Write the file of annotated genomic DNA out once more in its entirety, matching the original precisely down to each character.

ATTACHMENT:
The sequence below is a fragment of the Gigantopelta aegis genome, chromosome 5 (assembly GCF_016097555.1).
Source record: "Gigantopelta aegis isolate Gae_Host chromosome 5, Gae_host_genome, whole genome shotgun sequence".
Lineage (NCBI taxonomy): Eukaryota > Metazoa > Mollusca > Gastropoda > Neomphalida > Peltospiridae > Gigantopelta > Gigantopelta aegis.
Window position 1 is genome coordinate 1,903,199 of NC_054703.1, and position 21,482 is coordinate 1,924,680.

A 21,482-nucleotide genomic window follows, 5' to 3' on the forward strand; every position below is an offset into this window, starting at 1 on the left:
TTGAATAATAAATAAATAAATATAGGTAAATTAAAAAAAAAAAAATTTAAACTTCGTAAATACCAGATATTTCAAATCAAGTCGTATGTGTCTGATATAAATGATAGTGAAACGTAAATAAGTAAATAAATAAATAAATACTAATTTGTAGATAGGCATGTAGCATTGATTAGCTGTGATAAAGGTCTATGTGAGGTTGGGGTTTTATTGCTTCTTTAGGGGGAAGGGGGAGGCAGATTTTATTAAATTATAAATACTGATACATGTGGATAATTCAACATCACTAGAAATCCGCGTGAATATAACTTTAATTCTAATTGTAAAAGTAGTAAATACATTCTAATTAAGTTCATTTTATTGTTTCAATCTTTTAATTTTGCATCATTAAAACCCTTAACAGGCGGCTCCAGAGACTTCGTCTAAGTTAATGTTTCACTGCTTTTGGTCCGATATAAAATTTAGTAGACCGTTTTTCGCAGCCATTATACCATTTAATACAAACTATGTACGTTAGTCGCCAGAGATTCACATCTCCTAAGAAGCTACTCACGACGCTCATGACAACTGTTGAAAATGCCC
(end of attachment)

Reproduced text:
The sequence below is a fragment of the Gigantopelta aegis genome, chromosome 5 (assembly GCF_016097555.1).
Source record: "Gigantopelta aegis isolate Gae_Host chromosome 5, Gae_host_genome, whole genome shotgun sequence".
Lineage (NCBI taxonomy): Eukaryota > Metazoa > Mollusca > Gastropoda > Neomphalida > Peltospiridae > Gigantopelta > Gigantopelta aegis.
Window position 1 is genome coordinate 1,903,199 of NC_054703.1, and position 21,482 is coordinate 1,924,680.

A 21,482-nucleotide genomic window follows, 5' to 3' on the forward strand; every position below is an offset into this window, starting at 1 on the left:
TTGAATAATAAATAAATAAATATAGGTAAATTAAAAAAAAAAAAATTTAAACTTCGTAAATACCAGATATTTCAAATCAAGTCGTATGTGTCTGATATAAATGATAGTGAAACGTAAATAAGTAAATAAATAAATAAATACTAATTTGTAGATAGGCATGTAGCATTGATTAGCTGTGATAAAGGTCTATGTGAGGTTGGGGTTTTATTGCTTCTTTAGGGGGAAGGGGGAGGCAGATTTTATTAAATTATAAATACTGATACATGTGGATAATTCAACATCACTAGAAATCCGCGTGAATATAACTTTAATTCTAATTGTAAAAGTAGTAAATACATTCTAATTAAGTTCATTTTATTGTTTCAATCTTTTAATTTTGCATCATTAAAACCCTTAACAGGCGGCTCCAGAGACTTCGTCTAAGTTAATGTTTCACTGCTTTTGGTCCGATATAAAATTTAGTAGACCGTTTTTCGCAGCCATTATACCATTTAATACAAACTATGTACGTTAGTCGCCAGAGATTCACATCTCCTAAGAAGCTACTCACGACGCTCATGACAACTGTTGAAAATGCCC